Since my son, Jackson, started experiencing alopecia totalis on top of his Alagille syndrome (ALGS), life has been a journey searching for answers. We already knew that trying to find a solution for alopecia would be challenging, but I never knew how frustrated I could become that I was trying to heal my son from one disease while protecting him and keeping his donated organ safe at the same time.
We already knew treatments were limited with Jackson since a lot of the more “advanced” alopecia treatments are some sort of immune suppressant or side effects that come with a liver damage warning and the dermatologist was not comfortable with moving forward with them. Since the options seem limited for him, we decided to speak with a holistic doctor and try to come up with a plan that involved changing his diet and trying natural supplements.
Read about experimental therapies for ALGS
We did tests with a holistic doctor, and he suggested 4 supplements Jackson should try. They all were for different things to take the “burden” off of his immune system and try to let the body repair itself. Of course, we couldn’t just start the supplements; we had to check with my son’s liver team. Once they reviewed the supplements, they determined they weren’t comfortable with him trying any of them.
Each team member had a different reason to reject the treatments, whether it was because of an ingredient in the supplements they were concerned about, or the research on it was not enough or deemed safe enough for him to take. At the same time as finding out this discouraging news, dermatology suggested we could try an injectable since not only was he suffering from alopecia but now also eczema. This medicine comes with a 50% chance of hair regrowth.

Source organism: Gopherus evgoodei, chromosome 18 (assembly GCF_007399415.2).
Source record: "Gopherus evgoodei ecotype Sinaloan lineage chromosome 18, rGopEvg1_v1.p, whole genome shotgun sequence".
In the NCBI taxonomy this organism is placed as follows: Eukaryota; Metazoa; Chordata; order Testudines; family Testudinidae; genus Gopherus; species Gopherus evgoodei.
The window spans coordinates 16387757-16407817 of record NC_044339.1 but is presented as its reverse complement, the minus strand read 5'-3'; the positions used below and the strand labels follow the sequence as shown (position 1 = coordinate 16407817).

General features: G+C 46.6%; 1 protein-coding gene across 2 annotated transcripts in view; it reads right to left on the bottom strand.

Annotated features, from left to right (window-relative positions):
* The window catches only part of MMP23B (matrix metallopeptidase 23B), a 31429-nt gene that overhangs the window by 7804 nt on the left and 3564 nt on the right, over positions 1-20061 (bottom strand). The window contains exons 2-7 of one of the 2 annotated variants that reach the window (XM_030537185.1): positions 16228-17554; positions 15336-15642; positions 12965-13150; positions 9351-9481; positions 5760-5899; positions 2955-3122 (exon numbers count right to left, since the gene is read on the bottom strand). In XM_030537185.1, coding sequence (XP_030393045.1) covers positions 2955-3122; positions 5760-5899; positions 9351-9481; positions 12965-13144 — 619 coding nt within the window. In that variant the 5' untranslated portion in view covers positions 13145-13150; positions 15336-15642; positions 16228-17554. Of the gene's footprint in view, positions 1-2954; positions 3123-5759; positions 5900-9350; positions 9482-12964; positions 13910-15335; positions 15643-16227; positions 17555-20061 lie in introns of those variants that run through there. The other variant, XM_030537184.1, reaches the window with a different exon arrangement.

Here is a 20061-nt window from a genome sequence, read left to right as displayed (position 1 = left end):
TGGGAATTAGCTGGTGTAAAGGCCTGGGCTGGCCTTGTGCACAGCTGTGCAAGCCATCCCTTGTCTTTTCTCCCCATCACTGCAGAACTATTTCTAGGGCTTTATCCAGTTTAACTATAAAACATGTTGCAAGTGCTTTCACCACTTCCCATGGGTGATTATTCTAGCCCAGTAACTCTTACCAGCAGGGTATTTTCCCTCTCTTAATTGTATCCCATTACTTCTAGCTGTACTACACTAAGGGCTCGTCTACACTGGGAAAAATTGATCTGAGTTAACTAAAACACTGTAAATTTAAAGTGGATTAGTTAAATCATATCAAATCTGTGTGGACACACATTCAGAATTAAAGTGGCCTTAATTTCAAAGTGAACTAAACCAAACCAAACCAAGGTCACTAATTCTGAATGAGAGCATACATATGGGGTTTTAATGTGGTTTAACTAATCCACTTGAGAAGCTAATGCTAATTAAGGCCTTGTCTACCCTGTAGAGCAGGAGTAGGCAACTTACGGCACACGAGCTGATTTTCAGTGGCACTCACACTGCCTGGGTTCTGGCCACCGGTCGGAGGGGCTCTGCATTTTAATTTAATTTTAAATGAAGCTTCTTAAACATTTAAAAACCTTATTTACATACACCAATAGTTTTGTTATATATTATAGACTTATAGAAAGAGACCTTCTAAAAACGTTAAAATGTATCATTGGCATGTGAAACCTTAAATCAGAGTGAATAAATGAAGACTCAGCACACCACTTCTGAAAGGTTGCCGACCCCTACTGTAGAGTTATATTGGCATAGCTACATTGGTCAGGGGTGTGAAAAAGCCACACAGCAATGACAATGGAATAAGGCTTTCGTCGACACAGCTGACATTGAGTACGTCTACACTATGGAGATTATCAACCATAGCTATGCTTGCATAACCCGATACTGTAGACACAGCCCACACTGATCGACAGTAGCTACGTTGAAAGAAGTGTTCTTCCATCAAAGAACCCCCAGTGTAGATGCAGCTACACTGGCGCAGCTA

At first, the transplant team was on board and gave us the go-ahead, but a few days later I received a message that they reviewed the medicine as a team and they weren’t completely comfortable moving forward. The medicine acts as an immune suppressant as well and based on the higher Epstein-Barr virus (EBV) levels that we have been monitoring over the last year they were not for proceeding because it could increase his EBV levels.
They told me the decision was up to me. They advised there was a chance it could increase the EBV and increase his risk for infections.
My husband and I had to ask questions like if the EBV increased would he be at higher risk for developing post-transplant lymphoproliferative disorder (PTLD)? They worked with us to explain all the risks and rewards. They answered my questions straight to the point.
They knew we wanted to move forward and gave us the OK. They decided they’d monitor his EBV levels closely. Should the EBV increase, we might stop the medicine, which is a risk, especially if his hair does grow back, but as his parent, I have to think of the mental toll this is taking on him as well. We have a game plan in place, and I feel positive about the fact that we can try something rather than nothing. Of course, my highest priority is protecting his liver and making sure he thrives and is alive.